Touring Musicians

Touring Musicians

Hey everyone

Just wondering how many people out there are professional musicians and make their living either touring or from recording/collaborating?

Matty

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I worked in the bars for a few years. Never toured, and never made a living at it, but I always managed to get paid fairly for my time. I’m still a member of A.F. of M., so I suppose I’m a professional in one sense. (I love the union, but I have to think it’s funny that they define "professionals" as coextensive with their membership)

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I used to, Matty, but then got married. Sigh! I do miss it.

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Life as an amateur is much more fun

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Does your playing and knowledge of the music improve by going professional or at least by forming a band and doing regular gigging? i.e increased discipline, feeding off other musicians, exposure to other bands’ material through "top flight" sessions etc or can you learn as much yourself and from your mates at the local session? Obviously, you should be at a certain standard before thinking about going professional but I’m wondering if you take an even bigger leap forward musically thereafter. I’ve known some musicians and singers who have "gone professional" and their confidence and repertoires (sometimes their heads too) have appeared to increase no end.

John

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hmmm…. interesting point, a few advantages to playing proffesionally i’ve found are, sleeping in, being able to spend more time cooking and having a whole load of time to practise during the day as long as you can pull yourself away from the computer!

It does have a few downsides, sometimes there are dry patches which means unsubscribing from the wine club for a month or so, but they usually don’t last too long….

Seriously if you do go professional be aware that 80% of your time is then spent trying to get gigs, organise tours and put together material, not as much time for practising as you’d think, but maybe if you had a manager and agent it would be easier?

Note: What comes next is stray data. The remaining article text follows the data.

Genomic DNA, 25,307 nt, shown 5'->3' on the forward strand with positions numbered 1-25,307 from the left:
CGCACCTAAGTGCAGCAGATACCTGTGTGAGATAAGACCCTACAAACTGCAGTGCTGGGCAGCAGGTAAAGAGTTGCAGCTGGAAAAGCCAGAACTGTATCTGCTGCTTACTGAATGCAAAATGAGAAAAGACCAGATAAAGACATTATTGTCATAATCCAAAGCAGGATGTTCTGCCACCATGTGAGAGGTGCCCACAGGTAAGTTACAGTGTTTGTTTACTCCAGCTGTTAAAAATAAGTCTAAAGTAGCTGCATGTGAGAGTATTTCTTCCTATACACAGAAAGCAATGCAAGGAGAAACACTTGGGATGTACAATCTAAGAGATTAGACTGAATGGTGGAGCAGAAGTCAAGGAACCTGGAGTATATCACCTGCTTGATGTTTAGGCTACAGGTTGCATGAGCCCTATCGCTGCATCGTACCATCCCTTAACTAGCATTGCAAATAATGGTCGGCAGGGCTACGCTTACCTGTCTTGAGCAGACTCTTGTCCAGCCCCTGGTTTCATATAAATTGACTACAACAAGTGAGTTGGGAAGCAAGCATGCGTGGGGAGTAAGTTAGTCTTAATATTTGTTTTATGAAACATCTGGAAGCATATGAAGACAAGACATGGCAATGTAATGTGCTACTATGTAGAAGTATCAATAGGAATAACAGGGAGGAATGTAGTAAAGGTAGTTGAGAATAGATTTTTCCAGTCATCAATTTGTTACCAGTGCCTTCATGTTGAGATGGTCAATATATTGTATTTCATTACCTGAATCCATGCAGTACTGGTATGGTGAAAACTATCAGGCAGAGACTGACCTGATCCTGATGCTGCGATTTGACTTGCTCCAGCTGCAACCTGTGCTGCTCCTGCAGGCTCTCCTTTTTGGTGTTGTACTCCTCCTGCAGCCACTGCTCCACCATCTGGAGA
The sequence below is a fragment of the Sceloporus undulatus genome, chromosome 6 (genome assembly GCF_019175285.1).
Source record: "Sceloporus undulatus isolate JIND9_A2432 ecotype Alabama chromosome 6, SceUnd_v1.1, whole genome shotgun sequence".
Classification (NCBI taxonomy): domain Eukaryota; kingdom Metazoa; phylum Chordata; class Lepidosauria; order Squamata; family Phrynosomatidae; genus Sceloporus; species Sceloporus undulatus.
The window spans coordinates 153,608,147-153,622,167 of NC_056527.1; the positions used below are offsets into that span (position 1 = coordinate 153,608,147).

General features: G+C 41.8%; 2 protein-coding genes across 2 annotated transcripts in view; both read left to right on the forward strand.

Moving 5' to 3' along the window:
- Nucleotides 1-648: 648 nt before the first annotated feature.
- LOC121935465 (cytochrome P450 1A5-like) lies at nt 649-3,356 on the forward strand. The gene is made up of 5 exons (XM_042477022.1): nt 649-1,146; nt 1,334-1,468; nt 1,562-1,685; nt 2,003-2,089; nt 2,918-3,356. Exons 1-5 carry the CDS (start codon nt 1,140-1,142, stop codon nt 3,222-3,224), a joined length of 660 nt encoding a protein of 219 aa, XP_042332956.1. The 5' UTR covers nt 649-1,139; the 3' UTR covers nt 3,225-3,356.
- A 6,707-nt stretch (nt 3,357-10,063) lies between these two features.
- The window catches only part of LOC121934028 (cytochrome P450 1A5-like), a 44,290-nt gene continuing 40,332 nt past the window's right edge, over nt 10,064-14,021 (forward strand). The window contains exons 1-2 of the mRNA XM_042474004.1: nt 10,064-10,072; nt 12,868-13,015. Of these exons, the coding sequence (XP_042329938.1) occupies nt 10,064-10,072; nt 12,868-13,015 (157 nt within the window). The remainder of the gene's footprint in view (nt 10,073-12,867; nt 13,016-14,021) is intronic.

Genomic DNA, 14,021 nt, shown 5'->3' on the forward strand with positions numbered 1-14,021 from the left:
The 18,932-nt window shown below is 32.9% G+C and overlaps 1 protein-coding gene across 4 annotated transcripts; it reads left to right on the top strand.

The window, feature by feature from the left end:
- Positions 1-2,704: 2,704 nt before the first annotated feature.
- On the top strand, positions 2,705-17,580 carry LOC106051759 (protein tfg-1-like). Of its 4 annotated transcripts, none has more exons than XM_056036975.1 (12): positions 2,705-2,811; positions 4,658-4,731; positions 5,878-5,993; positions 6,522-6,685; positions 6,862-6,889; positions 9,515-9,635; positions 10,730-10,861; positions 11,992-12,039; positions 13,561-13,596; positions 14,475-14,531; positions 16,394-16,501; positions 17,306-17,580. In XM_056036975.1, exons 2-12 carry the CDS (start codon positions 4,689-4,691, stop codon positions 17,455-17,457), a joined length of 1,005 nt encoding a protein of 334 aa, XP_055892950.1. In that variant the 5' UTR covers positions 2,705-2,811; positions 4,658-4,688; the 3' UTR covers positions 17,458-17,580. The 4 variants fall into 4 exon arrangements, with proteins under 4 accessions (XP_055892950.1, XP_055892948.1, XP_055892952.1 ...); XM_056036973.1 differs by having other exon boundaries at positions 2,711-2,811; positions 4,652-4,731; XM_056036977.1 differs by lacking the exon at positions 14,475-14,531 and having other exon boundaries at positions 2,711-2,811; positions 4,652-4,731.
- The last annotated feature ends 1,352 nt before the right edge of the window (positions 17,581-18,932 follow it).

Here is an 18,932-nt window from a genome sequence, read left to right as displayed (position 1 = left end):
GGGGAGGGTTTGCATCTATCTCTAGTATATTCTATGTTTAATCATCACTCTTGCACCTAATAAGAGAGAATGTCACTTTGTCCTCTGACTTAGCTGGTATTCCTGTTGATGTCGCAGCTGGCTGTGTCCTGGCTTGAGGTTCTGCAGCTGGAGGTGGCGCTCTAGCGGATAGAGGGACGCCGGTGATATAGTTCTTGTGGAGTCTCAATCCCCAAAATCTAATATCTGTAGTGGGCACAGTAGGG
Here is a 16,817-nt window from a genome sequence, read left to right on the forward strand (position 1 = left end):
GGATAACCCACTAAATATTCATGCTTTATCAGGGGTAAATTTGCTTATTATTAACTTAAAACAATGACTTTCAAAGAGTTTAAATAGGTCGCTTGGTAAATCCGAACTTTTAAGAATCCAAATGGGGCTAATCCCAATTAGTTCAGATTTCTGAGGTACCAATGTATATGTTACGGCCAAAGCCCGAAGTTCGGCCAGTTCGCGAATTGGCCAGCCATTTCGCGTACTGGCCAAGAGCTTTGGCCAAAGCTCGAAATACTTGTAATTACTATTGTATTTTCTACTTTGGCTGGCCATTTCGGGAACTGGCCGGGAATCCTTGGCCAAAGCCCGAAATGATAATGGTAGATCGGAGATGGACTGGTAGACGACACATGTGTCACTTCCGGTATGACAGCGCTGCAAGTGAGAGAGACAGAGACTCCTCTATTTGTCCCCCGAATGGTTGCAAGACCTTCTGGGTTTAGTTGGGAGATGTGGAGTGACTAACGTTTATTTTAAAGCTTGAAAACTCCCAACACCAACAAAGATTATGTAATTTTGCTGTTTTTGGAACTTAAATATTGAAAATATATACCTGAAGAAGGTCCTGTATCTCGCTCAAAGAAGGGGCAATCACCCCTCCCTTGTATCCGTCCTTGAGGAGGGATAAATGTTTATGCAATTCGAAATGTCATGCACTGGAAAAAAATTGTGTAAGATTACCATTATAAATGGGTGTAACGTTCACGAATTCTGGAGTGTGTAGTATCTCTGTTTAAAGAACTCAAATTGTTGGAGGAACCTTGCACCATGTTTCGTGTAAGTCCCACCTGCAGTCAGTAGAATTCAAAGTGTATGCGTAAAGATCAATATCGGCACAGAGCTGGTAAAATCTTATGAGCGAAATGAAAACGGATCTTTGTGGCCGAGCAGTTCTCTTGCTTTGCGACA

I wouldn’t give it up for anything, even a whole load more money! I just keep telling myself that the riches will come soon enough (been telling myself that for a while though….)

Jamie

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Matty, I think the majority of folks who visit this site are amateurs who play the music purely for fun and enjoyment. They may use this site as a way to break up the work day or they live in remote areas far from the big session scenes and find it a useful way to stay in contact with other Irish musicians. Some folks are students and some are retired. Some work from home and some work in cubicles or tiny dingy offices : )

I’m a beginner to Irish music and music in general. But I was once (a long time ago) a professional road bike racer and traveled all over the country. I found that in the beginning it was exciting, but after a while the constant traveling became oppressive. And the bike racing became another job……..but I’m still glad I did it…..

Good luck Matty. You’ll look back someday and you’ll be glad you had the experiences.

Joyce

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Ooops sorry!!!! , when I said "country", I meant the USA……. I don’t want to offend anyone with my geographical ambiguity, like I did in a previous post…..

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Again, professional before getting married.
Are you still amateur if you get paid for every gig, but have a daytime job? If so, whats the difference between a professional who works 3 nights a week and an amateur who does the same?

Having to play daytimes and evenings, I eventually got sick of taking all gigs available, playing to furniture, the alcohol and the travelling. I got to the stage where I was sick of the sight of my instrument and when I eventually jacked in and got married, I gave up playing for some months.

Nowadays, I have loads of tunes upstairs but can’t find enough time to play, have more gigs than I can do and turn work down. Having been there, done it and now getting past it, my greatest delight is in passing on what I have learned and in giving encouragement to beginners.

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Encouragement in particular to beginner bodhran/spoon players, no doubt, Geoff.

Not to make anyone self-conscious or anything, but…